Richie McCaw will savour his record-equalling 133rd All Blacks match largely because of what happened in his 103rd.
This morning's test against Argentina sees McCaw pull level with Colin Meads atop the All Blacks appearances chart, an achievement the captain can treasure.
It might have been different had the result been reversed in his 103rd test, on October 23, 2011. A win then over France not only brought with it the Webb Ellis cup but removed what McCaw called the "big elephant" in the room.
The nature of that particular beast meant McCaw was unable to fully appreciate his time with the All Blacks after the 2007 World Cup failure, a fact he admitted on the eve of today's clash in La Plata. On reflection, a rarity for McCaw, he realised his one-track mind in the wake of the 2007 tournament restricted his enjoyment.
That all changed on a magical night at Eden Park and McCaw revealed a victory in that game allowed him a better opportunity to relish matches that would follow.
"Looking back, after the 2007 World Cup, you put a lot of pressure on yourself and the team because we'd tripped up there," he said. "You didn't really enjoy what you did every day - you were focused on something down the track. You'd get closer and closer to that goal without actually recognising sometimes what you were doing right then. So you look back and think, perhaps I should have enjoyed those performances and games in those years, instead of always moving onto the next thing.
When you get to my stage of career, you realise you've got to make the most of every time you get a chance to play, because they start running out.
"Since 2011, you've had a bit more of a chance to acknowledge what you do each week. Perhaps in that period I got a little bit lopsided on where my focus was."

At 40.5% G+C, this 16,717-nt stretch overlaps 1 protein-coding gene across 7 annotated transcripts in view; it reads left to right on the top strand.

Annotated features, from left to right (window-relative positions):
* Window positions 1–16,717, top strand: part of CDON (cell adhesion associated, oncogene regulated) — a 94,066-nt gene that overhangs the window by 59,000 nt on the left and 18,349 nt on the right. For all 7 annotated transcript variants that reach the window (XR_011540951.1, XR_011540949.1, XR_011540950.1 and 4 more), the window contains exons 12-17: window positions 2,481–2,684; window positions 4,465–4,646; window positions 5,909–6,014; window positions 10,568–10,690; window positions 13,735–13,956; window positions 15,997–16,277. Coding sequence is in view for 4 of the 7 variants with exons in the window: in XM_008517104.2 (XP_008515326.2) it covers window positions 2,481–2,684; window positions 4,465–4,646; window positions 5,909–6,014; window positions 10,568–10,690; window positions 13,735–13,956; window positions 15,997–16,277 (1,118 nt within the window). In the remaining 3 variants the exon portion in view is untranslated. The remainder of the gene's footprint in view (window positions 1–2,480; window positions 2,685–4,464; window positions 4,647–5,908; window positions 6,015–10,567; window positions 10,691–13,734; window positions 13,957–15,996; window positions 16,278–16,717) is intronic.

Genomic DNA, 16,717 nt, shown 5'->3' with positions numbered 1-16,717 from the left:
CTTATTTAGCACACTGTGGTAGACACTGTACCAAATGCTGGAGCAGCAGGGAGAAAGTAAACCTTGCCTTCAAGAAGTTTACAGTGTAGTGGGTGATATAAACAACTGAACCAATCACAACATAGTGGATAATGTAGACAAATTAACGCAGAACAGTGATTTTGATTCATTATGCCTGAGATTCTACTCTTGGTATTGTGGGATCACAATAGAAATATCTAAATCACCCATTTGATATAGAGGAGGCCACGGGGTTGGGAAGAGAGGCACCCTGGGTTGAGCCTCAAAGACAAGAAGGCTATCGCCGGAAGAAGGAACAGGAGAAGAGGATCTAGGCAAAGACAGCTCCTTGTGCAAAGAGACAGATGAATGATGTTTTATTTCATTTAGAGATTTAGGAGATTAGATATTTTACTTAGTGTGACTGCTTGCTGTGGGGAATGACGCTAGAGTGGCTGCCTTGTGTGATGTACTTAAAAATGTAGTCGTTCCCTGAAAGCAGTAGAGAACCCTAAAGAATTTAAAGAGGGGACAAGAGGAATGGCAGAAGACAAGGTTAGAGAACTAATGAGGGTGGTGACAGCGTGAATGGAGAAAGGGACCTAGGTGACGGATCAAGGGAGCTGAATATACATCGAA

It wasn't necessarily a regret - McCaw had few and he wouldn't necessarily do anything differently - after all, that singular focus worked well in the end. As he approaches the twilight of his time in black which could end after next year's World Cup, the 33-year-old is ensuring he lives in the now rather than thinking any further ahead.
"When you get to my stage of career, you realise you've got to make the most of every time you get a chance to play, because they start running out," he said. "I don't see it like [a job] - I see it as a privilege. We're just lucky to get rewarded to do what we love. That's something you keep reminding yourself, that to be in a position to do that you're pretty lucky."
McCaw said the three years since the World Cup win had "gone in a flash", acknowledging much has changed when comparing the mood within the All Blacks, 12 months from the title defence in England, to what it was in 2010.
"There isn't that big elephant. I guess the first couple of years after the World Cup, you've been able to park all that and not be constantly reminded about the World Cup and forget about everything else.
"I think next year, as it gets closer, there will be more and more talk and I'd like to think the intensity and preparation will be exactly the same, if not better."
By then, McCaw would have moved past Meads.
"I haven't got too carried away thinking about it. It's a pretty cool achievement to equal Sir Colin but, if you get worried about that, you forget about what you have to do each time you go on the field. I've always been big on making sure each time you get out there you go and perform and enjoy doing it. I still enjoy it as much as I did when I started."